I had one month to recover before I started radiotherapy as my white blood cell count was so low. In that time, one of my children contracted chicken pox and as I wasn’t exposed to chicken pox as a child, it compromised my immune system so much so that my temperature measured 42.5°C at the time I was admitted.
The radiotherapy itself was an absolute breeze compared to chemotherapy. I was fortunate that my sessions were at 9am every day so I had time to sleep at home before collecting the children from nursery.
On the 20th September 2016, I was told there was no evidence of disease and it felt like I had been handed £1 million and told it was tax free! That was it, it was all over and done with!
Only a few months after my all clear, my husband and I made the mutual decision to split up and I moved out of the family home as it had been adapted for his use. I was still close enough to visit our children but due to the move, I did not receive any invitations or referrals to support groups. I joined Cancervive, where people with different types and stages of cancer meet once a month to chat over tea and cake.
I have met people who were as young as twenty-one when they were diagnosed. This is one reason I am campaigning for the breast cancer screening age to be reduced to twenty years old and for the screening method to be an ultrasound for that age group. I was only two days away from my 28th birthday when I was diagnosed, and the mammogram didn’t detect the largest tumour as my breast tissue was too dense.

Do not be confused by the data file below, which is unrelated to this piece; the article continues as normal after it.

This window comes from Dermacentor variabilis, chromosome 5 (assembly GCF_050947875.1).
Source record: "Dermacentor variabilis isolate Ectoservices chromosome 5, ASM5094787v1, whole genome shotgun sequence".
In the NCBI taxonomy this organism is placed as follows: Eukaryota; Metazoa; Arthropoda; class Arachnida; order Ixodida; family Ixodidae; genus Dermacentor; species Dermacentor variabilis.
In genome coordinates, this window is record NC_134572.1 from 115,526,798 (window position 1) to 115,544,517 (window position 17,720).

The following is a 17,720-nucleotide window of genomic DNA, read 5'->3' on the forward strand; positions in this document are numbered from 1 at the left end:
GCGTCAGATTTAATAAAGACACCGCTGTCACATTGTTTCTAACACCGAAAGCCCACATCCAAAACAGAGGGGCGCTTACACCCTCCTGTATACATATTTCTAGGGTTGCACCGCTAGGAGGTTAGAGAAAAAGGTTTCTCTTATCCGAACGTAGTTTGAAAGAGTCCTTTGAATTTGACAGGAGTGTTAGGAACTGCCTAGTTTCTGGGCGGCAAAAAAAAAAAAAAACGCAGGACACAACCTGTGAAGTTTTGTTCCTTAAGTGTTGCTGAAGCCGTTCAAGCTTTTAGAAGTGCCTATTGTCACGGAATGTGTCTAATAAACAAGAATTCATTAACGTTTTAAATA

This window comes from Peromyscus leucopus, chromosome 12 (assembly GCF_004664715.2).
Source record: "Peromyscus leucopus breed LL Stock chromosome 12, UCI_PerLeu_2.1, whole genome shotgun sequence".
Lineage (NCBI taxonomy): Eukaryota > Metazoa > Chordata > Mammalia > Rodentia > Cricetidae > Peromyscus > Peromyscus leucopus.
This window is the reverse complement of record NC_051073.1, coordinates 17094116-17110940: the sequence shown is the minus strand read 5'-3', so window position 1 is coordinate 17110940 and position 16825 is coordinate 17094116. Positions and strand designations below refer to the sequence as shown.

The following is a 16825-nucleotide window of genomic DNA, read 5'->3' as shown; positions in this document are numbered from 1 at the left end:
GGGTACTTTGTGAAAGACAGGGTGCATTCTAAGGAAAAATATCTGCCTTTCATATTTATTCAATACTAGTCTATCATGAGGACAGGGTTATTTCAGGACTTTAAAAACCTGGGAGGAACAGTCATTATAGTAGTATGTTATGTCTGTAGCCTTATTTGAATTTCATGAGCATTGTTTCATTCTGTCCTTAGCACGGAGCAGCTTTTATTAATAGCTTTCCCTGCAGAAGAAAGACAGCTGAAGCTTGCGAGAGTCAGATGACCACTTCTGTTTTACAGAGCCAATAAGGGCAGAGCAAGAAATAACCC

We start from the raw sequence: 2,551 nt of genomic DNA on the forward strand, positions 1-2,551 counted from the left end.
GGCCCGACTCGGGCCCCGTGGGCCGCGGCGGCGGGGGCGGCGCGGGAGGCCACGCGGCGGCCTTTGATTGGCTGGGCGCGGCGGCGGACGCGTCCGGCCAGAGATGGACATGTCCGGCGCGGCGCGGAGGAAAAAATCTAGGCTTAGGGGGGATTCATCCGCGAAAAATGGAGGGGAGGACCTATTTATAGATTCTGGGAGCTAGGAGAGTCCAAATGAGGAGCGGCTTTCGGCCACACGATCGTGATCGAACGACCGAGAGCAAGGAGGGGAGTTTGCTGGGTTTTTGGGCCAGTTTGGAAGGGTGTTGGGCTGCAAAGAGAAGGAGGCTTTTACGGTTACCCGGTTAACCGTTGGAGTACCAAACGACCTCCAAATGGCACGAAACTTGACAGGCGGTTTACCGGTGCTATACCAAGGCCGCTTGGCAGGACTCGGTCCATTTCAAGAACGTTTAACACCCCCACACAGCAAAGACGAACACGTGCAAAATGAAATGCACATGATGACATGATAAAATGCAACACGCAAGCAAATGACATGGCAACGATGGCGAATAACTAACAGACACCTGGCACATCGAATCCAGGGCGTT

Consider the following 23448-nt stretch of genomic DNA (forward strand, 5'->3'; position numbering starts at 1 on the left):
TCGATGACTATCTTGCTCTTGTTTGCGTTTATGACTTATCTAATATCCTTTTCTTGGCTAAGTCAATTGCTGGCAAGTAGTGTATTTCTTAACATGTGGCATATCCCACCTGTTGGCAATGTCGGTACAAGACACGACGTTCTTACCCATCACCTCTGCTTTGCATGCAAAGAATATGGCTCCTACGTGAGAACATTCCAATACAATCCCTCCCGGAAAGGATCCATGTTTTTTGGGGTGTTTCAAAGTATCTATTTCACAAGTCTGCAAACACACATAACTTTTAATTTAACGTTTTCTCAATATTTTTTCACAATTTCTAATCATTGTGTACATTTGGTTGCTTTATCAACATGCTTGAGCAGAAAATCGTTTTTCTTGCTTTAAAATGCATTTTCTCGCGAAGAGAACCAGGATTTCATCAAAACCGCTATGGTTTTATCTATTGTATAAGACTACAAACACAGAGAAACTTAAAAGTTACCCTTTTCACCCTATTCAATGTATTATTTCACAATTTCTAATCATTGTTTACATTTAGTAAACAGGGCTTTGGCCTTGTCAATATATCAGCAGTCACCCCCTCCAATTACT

People still message me saying that after seeing one of my Facebook posts, they checked themselves and found a lump. I have lost count of the people who have said if they hadn’t found it at that point it would have progressed to the next stage quickly. I keep in touch with a few of them even now, almost four years on.
My surgeon told me I had a 1% chance of falling pregnant due to the chemotherapy, so it was a huge shock for both myself and my current partner when we found out that I was expecting! I called my consultant, left a message for her and when she rang me back, she burst in to tears of joy saying, ‘I remember you, I remember I said it was very unlikely you’d get pregnant’. She went on to tell me that the radiotherapy may have affected my ability to breast feed, I was unphased by this as I wasn’t able to breastfeed my other children.
Three days after I gave birth to our daughter, I woke up and my top was soaked. It was milk! I panicked and called the midwife who arrived twenty minutes later. Our daughter latched on and I breastfed solely for the next three days before moving over to combi feeding which I did successfully for six months. I joined groups dedicated to breastfeeding after breast cancer and chatted to people who could relate to my excitement! I was overjoyed! I had beaten the odds twice!